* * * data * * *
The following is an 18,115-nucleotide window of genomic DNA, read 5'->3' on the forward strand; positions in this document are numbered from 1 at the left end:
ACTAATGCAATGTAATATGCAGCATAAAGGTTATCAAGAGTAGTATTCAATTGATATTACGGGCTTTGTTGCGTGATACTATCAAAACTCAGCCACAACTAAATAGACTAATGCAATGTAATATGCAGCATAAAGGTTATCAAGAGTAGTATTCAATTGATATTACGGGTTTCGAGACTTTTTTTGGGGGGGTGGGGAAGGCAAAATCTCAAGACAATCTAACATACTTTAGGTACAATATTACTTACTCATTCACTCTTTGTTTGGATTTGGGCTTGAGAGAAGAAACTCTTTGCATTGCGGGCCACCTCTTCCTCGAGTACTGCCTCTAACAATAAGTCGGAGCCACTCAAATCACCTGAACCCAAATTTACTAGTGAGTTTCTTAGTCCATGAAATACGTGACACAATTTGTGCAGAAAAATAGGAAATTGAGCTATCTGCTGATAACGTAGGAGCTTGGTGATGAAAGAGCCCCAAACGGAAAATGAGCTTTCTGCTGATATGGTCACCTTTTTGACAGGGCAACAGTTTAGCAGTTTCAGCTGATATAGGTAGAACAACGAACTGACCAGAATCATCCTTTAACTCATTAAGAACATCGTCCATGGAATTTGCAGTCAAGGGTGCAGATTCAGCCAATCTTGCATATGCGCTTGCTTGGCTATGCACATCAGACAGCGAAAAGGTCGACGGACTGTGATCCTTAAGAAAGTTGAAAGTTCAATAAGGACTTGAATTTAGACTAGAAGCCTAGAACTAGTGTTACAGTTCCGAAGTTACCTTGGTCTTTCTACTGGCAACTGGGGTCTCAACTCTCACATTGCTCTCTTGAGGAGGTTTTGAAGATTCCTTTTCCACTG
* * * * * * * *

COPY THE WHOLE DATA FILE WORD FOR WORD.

The following is an 18,115-nucleotide window of genomic DNA, read 5'->3' on the forward strand; positions in this document are numbered from 1 at the left end:
ACTAATGCAATGTAATATGCAGCATAAAGGTTATCAAGAGTAGTATTCAATTGATATTACGGGCTTTGTTGCGTGATACTATCAAAACTCAGCCACAACTAAATAGACTAATGCAATGTAATATGCAGCATAAAGGTTATCAAGAGTAGTATTCAATTGATATTACGGGTTTCGAGACTTTTTTTGGGGGGGTGGGGAAGGCAAAATCTCAAGACAATCTAACATACTTTAGGTACAATATTACTTACTCATTCACTCTTTGTTTGGATTTGGGCTTGAGAGAAGAAACTCTTTGCATTGCGGGCCACCTCTTCCTCGAGTACTGCCTCTAACAATAAGTCGGAGCCACTCAAATCACCTGAACCCAAATTTACTAGTGAGTTTCTTAGTCCATGAAATACGTGACACAATTTGTGCAGAAAAATAGGAAATTGAGCTATCTGCTGATAACGTAGGAGCTTGGTGATGAAAGAGCCCCAAACGGAAAATGAGCTTTCTGCTGATATGGTCACCTTTTTGACAGGGCAACAGTTTAGCAGTTTCAGCTGATATAGGTAGAACAACGAACTGACCAGAATCATCCTTTAACTCATTAAGAACATCGTCCATGGAATTTGCAGTCAAGGGTGCAGATTCAGCCAATCTTGCATATGCGCTTGCTTGGCTATGCACATCAGACAGCGAAAAGGTCGACGGACTGTGATCCTTAAGAAAGTTGAAAGTTCAATAAGGACTTGAATTTAGACTAGAAGCCTAGAACTAGTGTTACAGTTCCGAAGTTACCTTGGTCTTTCTACTGGCAACTGGGGTCTCAACTCTCACATTGCTCTCTTGAGGAGGTTTTGAAGATTCCTTTTCCACTG